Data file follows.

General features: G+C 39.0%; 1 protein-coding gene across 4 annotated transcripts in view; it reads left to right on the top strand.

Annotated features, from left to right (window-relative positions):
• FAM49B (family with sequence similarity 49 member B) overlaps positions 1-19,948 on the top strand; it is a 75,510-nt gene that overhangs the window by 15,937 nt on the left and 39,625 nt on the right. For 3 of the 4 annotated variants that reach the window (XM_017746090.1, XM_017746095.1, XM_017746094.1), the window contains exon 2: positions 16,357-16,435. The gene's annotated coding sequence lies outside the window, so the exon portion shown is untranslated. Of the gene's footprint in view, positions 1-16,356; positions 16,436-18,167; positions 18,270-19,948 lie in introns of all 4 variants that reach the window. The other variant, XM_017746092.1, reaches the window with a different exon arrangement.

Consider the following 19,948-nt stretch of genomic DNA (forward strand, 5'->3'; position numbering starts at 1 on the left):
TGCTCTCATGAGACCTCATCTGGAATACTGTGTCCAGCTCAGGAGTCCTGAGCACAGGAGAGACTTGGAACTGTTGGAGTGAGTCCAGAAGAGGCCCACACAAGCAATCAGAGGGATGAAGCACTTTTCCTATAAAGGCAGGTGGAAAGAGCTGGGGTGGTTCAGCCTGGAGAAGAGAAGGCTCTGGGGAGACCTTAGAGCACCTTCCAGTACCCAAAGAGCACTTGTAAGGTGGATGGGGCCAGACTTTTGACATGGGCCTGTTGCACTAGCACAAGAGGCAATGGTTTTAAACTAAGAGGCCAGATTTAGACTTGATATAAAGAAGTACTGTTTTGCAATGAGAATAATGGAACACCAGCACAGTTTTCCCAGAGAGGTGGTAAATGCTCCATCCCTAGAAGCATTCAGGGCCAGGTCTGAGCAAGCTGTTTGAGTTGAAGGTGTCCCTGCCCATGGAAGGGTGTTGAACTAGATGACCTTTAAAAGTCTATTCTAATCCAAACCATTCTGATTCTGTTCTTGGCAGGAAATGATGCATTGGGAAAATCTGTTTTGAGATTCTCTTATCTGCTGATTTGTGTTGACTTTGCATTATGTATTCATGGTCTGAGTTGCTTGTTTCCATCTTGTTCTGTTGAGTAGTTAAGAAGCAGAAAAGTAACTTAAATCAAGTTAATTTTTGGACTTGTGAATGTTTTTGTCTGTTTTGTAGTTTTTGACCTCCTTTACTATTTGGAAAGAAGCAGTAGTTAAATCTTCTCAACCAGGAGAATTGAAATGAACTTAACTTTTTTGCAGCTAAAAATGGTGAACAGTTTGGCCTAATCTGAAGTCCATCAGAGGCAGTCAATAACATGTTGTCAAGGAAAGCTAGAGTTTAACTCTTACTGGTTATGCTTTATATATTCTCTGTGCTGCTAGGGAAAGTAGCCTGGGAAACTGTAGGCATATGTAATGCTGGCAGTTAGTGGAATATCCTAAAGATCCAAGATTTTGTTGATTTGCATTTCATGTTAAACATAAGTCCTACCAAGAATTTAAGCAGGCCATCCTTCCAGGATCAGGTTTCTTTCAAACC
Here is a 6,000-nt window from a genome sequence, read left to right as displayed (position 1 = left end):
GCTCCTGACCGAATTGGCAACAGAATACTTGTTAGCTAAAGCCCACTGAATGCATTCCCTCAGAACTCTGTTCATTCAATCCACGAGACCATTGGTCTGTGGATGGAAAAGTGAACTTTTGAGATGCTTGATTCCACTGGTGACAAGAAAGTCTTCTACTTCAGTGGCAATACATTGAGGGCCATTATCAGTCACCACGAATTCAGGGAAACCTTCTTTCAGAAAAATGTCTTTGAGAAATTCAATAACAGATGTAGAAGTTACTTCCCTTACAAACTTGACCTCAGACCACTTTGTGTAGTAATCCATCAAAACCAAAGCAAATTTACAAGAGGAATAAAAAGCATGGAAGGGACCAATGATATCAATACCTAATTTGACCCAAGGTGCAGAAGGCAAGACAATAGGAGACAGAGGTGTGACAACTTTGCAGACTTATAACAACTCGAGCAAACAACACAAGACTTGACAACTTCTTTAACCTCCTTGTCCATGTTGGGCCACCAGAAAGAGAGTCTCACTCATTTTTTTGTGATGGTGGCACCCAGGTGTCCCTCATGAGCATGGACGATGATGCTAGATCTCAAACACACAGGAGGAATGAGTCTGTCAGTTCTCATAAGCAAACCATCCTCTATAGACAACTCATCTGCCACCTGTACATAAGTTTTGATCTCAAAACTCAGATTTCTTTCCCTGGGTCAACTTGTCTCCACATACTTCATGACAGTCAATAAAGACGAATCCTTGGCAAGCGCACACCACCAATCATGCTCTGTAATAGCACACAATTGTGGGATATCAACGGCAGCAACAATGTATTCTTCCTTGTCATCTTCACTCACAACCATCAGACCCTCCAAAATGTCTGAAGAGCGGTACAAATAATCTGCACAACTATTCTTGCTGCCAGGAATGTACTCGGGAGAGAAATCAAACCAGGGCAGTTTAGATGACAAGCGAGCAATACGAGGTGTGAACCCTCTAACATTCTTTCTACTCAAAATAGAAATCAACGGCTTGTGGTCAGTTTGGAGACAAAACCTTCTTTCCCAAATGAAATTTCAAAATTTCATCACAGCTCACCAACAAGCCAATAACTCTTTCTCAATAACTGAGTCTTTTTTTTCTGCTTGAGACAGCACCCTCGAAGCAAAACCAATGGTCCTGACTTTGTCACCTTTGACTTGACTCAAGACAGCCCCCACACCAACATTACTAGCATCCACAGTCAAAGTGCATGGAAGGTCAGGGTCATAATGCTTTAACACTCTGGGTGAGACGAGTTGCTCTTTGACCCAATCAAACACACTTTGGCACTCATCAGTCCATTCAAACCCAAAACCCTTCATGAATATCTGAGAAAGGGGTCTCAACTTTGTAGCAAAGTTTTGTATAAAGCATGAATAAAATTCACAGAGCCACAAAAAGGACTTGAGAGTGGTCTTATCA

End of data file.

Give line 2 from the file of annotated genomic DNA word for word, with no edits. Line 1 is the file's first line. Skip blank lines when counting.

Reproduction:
Annotated features, from left to right (window-relative positions):